Data center managers might argue that the probably that half of their DR staff won't show up is so low that it shouldn't be considered. That's the wrong answer if your goal is to develop an effective data center disaster recovery or holiday emergency plan.

Disaster risk analysis
One of the key things to do is the risk analysis to determine vulnerabilities and costs associated with maintaining them versus losing them. Every risk has an associated cost. It might cost you more to designate sufficient people to head up the disaster recovery, but if you can't operate because you haven't planned for a situation where people aren't able to make it, chances are it would be more costly in the long run.

Often, the disaster recovery planning process is a matter of short- and long-term perspectives. For example, you have to look at your applications and ask yourself how long you can afford to have each of them down. Doing this does a few things: It helps you size your DR site; and it helps you figure out what people you need to manage these applications.

Furthermore, your DR plan is part of running the business. In other words, if you can't justify the cost of developing and testing your DR plan, then you have to consider whether you can justify remaining in business.

Disaster recovery planning is a continuous process
One thing that happens is that people work really hard and develop a plan and put it on the shelf and don't look at it for three years. By then it's out of date, and if you haven't updated your plan and something happens, you may not have the appropriate responses documented.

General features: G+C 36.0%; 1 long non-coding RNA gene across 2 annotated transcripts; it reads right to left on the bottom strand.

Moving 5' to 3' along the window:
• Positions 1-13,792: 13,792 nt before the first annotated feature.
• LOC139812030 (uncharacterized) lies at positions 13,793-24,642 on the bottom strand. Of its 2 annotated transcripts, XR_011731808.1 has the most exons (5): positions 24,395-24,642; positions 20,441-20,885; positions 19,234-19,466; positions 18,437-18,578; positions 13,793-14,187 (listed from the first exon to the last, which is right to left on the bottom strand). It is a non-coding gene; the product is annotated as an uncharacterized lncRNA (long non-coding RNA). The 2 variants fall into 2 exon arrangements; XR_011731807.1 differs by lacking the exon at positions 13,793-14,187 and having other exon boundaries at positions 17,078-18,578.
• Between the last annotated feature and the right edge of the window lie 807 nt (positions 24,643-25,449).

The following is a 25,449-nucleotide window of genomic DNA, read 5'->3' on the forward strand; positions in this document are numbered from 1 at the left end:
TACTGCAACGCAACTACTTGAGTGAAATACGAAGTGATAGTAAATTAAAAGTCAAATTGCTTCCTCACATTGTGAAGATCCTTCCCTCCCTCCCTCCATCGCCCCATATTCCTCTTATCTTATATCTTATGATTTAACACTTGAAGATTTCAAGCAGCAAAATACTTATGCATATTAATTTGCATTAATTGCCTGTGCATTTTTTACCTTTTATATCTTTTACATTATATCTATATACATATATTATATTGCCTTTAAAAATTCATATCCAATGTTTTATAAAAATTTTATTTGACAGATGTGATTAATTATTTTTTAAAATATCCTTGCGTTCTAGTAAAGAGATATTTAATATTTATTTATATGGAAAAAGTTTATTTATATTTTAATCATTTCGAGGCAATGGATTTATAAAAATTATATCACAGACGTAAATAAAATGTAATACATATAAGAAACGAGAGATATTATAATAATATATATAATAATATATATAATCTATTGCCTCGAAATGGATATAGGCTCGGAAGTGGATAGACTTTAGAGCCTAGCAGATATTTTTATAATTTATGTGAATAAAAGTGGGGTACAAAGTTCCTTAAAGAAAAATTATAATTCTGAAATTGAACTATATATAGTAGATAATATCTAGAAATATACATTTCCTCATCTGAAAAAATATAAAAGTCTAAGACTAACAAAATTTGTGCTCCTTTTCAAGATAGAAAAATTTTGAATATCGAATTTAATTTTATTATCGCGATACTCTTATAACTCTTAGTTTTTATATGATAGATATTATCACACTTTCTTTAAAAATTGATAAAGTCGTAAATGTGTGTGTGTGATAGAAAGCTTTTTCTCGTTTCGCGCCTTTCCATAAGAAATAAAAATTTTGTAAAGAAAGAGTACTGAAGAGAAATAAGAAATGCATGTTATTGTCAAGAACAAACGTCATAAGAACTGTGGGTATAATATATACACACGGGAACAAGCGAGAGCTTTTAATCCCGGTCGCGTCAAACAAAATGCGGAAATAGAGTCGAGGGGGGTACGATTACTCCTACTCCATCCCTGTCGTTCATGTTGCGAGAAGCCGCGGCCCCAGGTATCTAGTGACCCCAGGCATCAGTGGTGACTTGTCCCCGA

The military does a good job of this. If you look at their DR plans, there are very specific steps, and you can literally turn to the correct page for step-by-step instructions on how to handle each disaster because they thought through these things ahead of time without the stress of being under pressure.

In an ideal situation, you have all these scenarios mapped and you have a "disaster book." If something happens you can say, "This is like disaster 27 in my book," turn to that page and execute your plan. By the way, have more than one copy of the book. I know a place that did a stellar job with documentation and procedures and had everything so well planned that a trained monkey could do it. But when a disaster came in the form of a fire, it hit the area where they stored their documentation.

This and every holiday season, remind people that if disaster strikes, they need to be reachable. But sometimes people can't come in, so data centers need to be prepared for that, too. Lastly, plan, test and review. It's the only way to make sure you've covered your bases.

ABOUT THE AUTHOR: Robert Rosen is the immediate past president of Share Inc. Currently, he serves as the CIO at the National Institute of Arthritis and Musculoskeletal and Skin Diseases of the National Institutes of Health, U.S. Department of Health and Human Services.
This was last published in December 2007